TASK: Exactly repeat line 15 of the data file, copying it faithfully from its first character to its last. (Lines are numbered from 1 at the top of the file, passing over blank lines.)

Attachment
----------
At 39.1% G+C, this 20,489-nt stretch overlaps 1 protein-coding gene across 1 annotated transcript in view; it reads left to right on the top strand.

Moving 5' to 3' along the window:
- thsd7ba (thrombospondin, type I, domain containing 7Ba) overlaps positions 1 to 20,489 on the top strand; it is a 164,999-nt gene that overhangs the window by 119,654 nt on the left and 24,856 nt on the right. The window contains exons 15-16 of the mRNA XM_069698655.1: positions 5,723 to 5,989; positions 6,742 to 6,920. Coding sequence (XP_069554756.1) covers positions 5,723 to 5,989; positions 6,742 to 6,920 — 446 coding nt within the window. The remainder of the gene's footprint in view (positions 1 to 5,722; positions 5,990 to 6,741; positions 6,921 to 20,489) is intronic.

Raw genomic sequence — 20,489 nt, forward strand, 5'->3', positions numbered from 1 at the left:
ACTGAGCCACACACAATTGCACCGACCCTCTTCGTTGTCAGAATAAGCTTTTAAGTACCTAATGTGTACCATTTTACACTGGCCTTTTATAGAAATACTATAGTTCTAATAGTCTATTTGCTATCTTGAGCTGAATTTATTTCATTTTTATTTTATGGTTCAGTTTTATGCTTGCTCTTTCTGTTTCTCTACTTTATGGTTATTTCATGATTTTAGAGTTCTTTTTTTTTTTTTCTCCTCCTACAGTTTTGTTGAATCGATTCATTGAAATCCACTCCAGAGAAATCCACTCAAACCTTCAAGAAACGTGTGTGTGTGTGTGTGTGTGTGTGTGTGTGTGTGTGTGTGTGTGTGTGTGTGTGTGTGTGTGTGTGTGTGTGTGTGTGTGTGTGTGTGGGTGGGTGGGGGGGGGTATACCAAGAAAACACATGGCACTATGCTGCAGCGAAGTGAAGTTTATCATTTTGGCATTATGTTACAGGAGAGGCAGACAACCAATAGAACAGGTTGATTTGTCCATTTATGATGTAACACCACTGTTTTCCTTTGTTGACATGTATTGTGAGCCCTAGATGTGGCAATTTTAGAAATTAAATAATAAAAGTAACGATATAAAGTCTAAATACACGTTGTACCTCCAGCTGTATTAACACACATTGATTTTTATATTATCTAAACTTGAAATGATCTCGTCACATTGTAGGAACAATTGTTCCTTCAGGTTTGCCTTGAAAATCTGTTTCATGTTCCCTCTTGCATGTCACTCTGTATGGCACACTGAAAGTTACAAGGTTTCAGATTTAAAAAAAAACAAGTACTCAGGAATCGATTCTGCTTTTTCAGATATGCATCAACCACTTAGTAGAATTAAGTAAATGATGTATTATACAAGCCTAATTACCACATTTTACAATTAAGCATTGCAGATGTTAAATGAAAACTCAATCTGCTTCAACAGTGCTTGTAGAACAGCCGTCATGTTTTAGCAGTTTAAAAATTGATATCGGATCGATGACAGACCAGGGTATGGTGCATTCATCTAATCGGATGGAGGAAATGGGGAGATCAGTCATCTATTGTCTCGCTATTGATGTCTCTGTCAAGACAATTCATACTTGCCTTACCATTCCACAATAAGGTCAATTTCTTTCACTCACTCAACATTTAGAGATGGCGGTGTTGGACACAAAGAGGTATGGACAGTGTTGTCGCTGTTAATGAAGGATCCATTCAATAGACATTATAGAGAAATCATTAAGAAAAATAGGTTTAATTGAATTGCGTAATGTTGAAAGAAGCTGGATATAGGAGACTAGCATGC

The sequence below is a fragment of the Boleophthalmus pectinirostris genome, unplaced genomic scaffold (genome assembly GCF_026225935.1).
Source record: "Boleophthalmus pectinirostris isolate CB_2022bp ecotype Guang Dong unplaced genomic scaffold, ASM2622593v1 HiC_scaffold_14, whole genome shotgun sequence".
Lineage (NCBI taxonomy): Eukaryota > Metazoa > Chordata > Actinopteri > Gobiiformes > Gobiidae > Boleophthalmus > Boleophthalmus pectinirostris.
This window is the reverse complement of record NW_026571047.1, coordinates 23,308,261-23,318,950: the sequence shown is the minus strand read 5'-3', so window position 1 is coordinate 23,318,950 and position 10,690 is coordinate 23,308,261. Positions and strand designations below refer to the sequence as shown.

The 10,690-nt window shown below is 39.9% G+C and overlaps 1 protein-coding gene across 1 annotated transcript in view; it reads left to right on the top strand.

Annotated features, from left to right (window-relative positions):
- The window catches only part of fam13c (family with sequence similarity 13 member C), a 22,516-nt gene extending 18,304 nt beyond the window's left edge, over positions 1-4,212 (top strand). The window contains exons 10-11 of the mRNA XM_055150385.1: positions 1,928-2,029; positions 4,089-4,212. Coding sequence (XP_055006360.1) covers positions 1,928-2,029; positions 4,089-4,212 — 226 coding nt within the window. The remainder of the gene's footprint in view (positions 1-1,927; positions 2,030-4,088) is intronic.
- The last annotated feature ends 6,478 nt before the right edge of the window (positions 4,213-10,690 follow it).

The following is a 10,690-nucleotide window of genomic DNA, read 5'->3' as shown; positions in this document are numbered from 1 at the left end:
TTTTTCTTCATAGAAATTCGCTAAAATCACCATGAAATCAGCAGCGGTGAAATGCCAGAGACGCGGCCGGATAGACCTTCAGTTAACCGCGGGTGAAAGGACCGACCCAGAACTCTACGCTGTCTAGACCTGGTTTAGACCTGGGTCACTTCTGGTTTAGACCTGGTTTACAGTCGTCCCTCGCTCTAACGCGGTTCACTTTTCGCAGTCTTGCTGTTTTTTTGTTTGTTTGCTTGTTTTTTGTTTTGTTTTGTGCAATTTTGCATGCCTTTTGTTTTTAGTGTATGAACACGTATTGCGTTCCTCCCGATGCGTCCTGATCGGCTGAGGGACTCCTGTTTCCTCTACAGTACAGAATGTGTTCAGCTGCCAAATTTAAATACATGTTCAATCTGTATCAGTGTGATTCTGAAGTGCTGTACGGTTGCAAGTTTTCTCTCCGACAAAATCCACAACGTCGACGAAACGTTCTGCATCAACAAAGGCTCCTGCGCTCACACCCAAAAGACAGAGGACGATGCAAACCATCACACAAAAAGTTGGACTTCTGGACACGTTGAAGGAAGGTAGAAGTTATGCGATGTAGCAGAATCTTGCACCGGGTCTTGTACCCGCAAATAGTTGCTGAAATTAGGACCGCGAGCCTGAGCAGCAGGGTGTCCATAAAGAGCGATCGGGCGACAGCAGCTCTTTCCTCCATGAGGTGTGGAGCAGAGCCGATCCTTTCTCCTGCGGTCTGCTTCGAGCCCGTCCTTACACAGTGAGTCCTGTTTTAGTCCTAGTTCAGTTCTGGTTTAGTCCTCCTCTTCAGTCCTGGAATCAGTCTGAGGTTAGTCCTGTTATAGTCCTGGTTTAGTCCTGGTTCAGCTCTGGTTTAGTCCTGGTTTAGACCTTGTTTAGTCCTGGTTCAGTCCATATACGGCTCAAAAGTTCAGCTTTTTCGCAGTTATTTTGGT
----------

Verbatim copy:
TTTTTCTTCATAGAAATTCGCTAAAATCACCATGAAATCAGCAGCGGTGAAATGCCAGAGACGCGGCCGGATAGACCTTCAGTTAACCGCGGGTGAAAGGACCGACCCAGAACTCTACGCTGTCTAGACCTGGTTTAGACCTGGGTCACTTCTGGTTTAGACCTGGTTTACAGTCGTCCCTCGCTCTAACGCGGTTCACTTTTCGCAGTCTTGCTGTTTTTTTGTTTGTTTGCTTGTTTTTTGTTTTGTTTTGTGCAATTTTGCATGCCTTTTGTTTTTAGTGTATGAACACGTATTGCGTTCCTCCCGATGCGTCCTGATCGGCTGAGGGACTCCTGTTTCCTCTACAGTACAGAATGTGTTCAGCTGCCAAATTTAAATACATGTTCAATCTGTATCAGTGTGATTCTGAAGTGCTGTACGGTTGCAAGTTTTCTCTCCGACAAAATCCACAACGTCGACGAAACGTTCTGCATCAACAAAGGCTCCTGCGCTCACACCCAAAAGACAGAGGACGATGCAAACCATCACACAAAAAGTTGGACTTCTGGACACGTTGAAGGAAGGTAGAAGTTATGCGATGTAGCAGAATCTTGCACCGGGTCTTGTACCCGCAAATAGTTGCTGAAATTAGGACCGCGAGCCTGAGCAGCAGGGTGTCCATAAAGAGCGATCGGGCGACAGCAGCTCTTTCCTCCATGAGGTGTGGAGCAGAGCCGATCCTTTCTCCTGCGGTCTGCTTCGAGCCCGTCCTTACACAGTGAGTCCTGTTTTAGTCCTAGTTCAGTTCTGGTTTAGTCCTCCTCTTCAGTCCTGGAATCAGTCTGAGGTTAGTCCTGTTATAGTCCTGGTTTAGTCCTGGTTCAGCTCTGGTTTAGTCCTGGTTTAGACCTTGTTTAGTCCTGGTTCAGTCCATATACGGCTCAAAAGTTCAGCTTTTTCGCAGTTATTTTGGT